Does The Wall Street Journal have something against lobbyists? Last month, the editorial page of The Journal took the ICBA to task for lobbying Congress to prevent Wal-Mart from entering the banking market. "We have here a textbook case of a powerful corporate lobby rushing to its pals in Congress and their regulators," the paper offered (The Wall Street Journal, Jan. 4, 2006).
But just a couple of days later (Jan. 6, 2006), in reference to the Abramoff scandal, came this observation from The WSJ: "Lobbyists per se aren't the problem; most of them are hired to protect Americans from a federal government that wants to take more of their money or freedom."
So which is it? Is the ICBA a powerful corporate lobby, or is it just protecting bankers' money? Or, can both be true?
Yes, the ICBA is a powerful corporate lobby. But let's separate the message from the messenger, because even a powerful corporate lobby can make a good point. In his response to The Wall Street Journal article, ICBA President and CEO Camden Fine responded with a pertinent question: "Would a Wal-Mart bank loan money to competing businesses?"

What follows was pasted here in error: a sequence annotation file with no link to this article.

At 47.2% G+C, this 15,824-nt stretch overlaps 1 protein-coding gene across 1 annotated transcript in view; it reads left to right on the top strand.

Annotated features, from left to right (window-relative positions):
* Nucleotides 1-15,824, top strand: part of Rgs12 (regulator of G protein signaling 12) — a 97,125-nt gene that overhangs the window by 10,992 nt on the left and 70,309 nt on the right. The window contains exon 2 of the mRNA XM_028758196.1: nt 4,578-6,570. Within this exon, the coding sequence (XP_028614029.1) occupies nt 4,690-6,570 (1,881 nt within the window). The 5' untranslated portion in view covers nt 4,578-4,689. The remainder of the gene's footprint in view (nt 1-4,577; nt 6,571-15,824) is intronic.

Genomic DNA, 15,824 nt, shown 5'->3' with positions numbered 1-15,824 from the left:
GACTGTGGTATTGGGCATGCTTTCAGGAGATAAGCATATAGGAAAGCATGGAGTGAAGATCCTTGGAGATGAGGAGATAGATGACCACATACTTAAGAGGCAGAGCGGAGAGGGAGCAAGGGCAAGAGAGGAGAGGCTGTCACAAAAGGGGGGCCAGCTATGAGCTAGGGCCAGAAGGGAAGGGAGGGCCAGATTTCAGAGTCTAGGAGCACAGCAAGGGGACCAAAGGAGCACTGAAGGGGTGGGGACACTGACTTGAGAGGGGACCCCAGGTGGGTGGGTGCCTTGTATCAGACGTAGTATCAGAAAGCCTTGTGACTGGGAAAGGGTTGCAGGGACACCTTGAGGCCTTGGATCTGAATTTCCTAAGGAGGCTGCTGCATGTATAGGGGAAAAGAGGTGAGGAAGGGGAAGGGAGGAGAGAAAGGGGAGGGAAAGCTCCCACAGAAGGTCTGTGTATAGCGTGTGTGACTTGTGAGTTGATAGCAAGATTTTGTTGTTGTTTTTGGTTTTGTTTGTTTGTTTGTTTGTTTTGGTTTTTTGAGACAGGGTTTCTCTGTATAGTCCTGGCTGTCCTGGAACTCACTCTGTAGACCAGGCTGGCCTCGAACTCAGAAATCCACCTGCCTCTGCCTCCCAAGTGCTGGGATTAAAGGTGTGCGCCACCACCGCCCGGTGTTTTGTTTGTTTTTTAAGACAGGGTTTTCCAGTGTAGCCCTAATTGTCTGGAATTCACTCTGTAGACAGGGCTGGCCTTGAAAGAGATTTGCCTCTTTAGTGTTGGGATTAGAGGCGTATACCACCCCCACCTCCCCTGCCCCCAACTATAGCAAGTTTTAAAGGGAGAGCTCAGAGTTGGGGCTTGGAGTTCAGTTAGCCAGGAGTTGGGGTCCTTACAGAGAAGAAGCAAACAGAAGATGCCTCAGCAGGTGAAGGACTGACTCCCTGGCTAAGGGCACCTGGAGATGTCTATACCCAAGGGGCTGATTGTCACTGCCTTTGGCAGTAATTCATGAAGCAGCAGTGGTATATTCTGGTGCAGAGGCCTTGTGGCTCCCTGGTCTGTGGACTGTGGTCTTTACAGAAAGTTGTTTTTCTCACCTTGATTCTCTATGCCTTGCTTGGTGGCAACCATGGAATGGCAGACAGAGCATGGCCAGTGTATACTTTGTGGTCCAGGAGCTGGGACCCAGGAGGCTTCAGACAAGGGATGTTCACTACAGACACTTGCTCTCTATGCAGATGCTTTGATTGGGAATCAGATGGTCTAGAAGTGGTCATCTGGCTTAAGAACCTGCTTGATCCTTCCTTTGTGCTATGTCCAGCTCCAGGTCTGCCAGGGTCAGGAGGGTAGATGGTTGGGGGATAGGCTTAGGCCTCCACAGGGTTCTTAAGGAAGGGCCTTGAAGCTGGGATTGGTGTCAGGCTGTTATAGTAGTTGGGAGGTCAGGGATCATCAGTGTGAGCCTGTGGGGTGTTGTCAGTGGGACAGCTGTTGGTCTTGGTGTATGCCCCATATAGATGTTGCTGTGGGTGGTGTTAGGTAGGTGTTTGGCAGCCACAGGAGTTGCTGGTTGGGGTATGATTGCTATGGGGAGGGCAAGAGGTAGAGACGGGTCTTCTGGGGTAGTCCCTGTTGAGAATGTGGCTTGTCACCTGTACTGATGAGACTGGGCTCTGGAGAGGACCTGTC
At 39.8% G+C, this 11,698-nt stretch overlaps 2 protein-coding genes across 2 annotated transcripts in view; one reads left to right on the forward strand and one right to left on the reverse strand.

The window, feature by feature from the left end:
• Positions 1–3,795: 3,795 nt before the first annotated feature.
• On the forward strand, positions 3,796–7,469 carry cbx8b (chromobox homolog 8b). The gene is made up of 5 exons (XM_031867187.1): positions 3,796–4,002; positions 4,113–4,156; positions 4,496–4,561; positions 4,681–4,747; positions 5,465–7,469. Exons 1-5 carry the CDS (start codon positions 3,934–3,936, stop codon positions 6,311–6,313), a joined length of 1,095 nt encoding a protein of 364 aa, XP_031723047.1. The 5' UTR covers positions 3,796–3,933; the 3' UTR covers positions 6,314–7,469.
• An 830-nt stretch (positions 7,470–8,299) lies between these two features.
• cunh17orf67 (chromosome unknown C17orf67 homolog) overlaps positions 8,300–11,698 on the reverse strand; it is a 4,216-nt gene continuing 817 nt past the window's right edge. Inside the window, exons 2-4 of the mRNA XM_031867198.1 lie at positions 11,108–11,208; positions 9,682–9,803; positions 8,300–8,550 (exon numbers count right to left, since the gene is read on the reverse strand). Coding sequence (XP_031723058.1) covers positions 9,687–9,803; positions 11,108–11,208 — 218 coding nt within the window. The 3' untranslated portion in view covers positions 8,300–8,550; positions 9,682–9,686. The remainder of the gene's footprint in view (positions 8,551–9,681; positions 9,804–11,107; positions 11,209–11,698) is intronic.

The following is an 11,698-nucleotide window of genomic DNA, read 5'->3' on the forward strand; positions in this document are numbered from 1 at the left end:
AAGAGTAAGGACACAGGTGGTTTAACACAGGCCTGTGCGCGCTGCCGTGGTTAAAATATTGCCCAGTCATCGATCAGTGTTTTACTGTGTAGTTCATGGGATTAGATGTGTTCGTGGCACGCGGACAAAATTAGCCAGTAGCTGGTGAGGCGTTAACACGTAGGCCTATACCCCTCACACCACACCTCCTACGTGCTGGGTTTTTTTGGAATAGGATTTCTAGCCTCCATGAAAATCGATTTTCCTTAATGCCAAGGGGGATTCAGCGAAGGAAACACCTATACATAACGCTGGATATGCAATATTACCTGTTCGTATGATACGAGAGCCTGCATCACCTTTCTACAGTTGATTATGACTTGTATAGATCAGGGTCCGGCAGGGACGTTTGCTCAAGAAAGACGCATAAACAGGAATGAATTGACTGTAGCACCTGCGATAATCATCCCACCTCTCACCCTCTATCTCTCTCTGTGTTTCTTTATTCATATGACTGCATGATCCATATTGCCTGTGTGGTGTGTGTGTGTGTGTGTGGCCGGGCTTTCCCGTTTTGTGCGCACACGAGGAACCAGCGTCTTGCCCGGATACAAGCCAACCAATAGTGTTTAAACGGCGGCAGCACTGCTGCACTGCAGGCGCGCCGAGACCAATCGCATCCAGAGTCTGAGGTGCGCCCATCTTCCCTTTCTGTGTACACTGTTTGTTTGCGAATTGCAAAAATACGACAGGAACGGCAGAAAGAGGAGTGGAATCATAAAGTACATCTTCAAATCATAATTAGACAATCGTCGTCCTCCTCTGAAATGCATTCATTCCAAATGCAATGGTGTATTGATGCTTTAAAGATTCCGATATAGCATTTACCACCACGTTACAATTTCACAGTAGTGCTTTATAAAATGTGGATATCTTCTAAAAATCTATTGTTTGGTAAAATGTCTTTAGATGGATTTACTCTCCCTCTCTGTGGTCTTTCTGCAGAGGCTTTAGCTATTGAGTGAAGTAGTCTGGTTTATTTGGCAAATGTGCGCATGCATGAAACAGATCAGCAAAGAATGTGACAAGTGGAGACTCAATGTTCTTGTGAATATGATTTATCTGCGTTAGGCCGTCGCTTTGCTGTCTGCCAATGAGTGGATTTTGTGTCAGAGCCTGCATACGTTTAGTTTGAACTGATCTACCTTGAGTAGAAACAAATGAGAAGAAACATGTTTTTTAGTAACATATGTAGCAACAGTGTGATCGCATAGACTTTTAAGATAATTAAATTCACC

The answer: Sure it would, because then Wal-Mart would have privileged access to its competitors' financial records through loan documentation.
But at the same time, bankers are spearheading an incursion of their own against entrenched interests in another sector of the economy. As The WSJ later reported (Jan. 9, 2006), "The National Association of Realtors ... has backed legislation passed by Congress since 2001 that bars banks from being real-estate brokers."
So where's the editorial against the lobbyists for the real-estate brokers? Isn't the real-estate lobby merely intent on protecting its once-sacrosanct 6 percent commission from a banking industry that knows its customers better than the realtors ever can? Or are there sound public policy reasons to keep banks away from real estate that are conveniently being ignored?
My view: Let the lobbyists lobbybut keep them in the lobby and out of the kitchen.